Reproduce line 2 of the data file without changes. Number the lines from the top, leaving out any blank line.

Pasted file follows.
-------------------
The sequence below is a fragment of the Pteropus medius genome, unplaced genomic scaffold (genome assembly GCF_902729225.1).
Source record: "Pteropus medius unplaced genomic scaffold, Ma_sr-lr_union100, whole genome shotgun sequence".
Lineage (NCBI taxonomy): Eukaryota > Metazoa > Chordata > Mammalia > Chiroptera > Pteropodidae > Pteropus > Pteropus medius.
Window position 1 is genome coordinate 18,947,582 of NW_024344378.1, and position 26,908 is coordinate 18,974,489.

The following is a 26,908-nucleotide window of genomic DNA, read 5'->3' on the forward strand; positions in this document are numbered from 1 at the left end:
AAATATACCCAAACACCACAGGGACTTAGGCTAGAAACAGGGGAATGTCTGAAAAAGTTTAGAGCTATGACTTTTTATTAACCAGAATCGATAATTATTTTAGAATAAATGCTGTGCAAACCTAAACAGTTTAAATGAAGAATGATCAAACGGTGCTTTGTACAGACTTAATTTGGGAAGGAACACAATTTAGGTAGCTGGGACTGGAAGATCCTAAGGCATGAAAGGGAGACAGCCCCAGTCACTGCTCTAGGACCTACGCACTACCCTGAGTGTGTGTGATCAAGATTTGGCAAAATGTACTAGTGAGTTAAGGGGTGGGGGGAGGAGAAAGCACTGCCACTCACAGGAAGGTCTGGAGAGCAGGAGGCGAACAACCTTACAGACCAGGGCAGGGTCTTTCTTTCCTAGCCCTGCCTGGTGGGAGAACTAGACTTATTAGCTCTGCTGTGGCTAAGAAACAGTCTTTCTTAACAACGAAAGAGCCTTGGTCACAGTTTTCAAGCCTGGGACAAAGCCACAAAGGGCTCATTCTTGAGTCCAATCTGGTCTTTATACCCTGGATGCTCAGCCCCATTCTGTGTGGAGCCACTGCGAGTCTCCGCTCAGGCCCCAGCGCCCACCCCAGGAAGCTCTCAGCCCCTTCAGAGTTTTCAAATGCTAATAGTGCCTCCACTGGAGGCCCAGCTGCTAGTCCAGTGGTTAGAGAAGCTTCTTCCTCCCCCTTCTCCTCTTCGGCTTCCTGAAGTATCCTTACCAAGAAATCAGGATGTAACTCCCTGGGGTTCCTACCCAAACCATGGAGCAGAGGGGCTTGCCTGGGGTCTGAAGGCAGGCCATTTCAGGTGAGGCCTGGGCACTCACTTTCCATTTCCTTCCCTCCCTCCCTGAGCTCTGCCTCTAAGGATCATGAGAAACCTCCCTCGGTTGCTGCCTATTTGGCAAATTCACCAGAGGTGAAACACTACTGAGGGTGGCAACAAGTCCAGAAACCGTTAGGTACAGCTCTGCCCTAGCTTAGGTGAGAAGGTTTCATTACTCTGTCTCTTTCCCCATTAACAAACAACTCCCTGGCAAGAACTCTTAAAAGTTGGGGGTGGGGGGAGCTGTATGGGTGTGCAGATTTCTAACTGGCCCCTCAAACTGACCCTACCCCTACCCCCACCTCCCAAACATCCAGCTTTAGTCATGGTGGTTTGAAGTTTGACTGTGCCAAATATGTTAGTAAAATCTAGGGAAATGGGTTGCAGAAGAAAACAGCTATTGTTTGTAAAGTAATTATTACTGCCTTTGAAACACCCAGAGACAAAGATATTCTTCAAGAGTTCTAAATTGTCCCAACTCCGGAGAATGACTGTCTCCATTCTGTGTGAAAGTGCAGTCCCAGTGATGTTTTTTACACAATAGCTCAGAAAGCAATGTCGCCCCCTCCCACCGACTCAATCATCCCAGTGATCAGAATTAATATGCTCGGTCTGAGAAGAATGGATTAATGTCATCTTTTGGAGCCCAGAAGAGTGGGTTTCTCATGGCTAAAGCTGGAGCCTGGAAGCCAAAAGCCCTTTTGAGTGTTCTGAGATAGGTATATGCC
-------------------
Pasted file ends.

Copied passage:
Source record: "Pteropus medius unplaced genomic scaffold, Ma_sr-lr_union100, whole genome shotgun sequence".